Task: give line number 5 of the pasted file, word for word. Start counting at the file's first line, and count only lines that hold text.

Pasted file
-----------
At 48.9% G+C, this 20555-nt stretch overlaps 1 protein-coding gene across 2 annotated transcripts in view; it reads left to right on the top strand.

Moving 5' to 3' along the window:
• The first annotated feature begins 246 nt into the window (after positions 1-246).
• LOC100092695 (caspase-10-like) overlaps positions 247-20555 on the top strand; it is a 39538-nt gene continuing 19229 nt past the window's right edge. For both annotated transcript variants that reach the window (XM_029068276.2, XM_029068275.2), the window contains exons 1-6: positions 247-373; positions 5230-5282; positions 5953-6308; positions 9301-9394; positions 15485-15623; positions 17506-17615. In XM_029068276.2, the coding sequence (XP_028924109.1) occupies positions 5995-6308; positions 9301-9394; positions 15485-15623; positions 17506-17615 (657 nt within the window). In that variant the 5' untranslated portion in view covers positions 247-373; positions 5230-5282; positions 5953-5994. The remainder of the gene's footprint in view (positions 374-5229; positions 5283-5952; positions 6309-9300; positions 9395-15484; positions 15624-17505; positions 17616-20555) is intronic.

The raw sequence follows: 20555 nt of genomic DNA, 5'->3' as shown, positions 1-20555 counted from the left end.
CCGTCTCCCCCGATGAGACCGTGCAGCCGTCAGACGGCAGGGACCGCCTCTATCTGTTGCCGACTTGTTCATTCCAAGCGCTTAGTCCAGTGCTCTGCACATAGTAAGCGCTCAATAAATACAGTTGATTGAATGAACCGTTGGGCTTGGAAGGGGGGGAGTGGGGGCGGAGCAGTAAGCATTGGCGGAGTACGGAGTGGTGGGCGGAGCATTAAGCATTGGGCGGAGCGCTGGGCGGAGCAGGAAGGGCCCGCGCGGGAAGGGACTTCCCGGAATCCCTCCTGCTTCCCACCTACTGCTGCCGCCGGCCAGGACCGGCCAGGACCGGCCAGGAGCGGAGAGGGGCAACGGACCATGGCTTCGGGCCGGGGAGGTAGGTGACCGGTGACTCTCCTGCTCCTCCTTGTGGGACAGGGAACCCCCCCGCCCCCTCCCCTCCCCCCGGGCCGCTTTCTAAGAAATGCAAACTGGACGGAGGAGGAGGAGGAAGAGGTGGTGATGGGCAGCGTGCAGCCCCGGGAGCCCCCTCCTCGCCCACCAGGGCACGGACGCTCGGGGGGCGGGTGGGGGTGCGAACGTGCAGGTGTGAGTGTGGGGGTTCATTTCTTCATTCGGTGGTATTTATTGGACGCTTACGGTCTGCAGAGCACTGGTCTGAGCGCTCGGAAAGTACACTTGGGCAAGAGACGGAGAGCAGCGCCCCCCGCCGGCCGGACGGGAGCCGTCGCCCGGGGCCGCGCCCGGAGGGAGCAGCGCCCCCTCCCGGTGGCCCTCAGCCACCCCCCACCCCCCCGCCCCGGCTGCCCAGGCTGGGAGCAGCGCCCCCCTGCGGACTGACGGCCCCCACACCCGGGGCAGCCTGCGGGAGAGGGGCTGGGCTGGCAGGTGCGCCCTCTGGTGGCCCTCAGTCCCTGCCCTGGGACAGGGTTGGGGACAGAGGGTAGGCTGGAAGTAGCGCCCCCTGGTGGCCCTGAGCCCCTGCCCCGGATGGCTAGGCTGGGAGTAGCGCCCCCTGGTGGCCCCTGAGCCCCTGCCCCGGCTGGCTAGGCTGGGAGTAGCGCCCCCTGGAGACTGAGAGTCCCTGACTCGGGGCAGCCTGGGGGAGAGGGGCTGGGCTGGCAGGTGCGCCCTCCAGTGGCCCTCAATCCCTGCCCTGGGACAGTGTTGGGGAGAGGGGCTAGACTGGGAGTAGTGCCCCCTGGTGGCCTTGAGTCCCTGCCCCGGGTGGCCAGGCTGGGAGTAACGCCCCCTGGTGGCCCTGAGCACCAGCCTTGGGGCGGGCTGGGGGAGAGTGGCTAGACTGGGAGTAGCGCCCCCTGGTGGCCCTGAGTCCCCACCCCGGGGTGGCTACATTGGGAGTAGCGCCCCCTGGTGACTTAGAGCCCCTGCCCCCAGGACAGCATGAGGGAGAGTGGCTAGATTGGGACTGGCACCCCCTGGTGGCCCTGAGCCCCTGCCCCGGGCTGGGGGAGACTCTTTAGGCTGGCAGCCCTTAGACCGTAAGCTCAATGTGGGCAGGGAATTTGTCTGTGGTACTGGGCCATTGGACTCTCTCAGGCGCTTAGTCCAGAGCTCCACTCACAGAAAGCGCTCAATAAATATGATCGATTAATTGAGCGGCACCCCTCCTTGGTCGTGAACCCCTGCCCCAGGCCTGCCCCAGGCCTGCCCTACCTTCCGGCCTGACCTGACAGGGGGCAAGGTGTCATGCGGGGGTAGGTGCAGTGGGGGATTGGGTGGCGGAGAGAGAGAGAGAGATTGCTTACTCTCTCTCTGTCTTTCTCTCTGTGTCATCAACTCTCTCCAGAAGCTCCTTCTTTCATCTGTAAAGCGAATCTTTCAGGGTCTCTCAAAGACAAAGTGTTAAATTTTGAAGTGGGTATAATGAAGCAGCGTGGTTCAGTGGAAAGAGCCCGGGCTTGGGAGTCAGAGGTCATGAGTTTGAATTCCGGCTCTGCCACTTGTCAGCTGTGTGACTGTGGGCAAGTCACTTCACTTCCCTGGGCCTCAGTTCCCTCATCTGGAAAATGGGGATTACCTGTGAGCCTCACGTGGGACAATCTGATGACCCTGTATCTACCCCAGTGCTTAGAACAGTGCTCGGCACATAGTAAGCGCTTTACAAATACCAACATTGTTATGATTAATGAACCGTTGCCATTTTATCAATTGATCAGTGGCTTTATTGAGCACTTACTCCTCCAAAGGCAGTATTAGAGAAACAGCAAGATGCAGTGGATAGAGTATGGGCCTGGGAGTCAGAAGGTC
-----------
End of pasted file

The raw sequence follows: 20555 nt of genomic DNA, 5'->3' as shown, positions 1-20555 counted from the left end.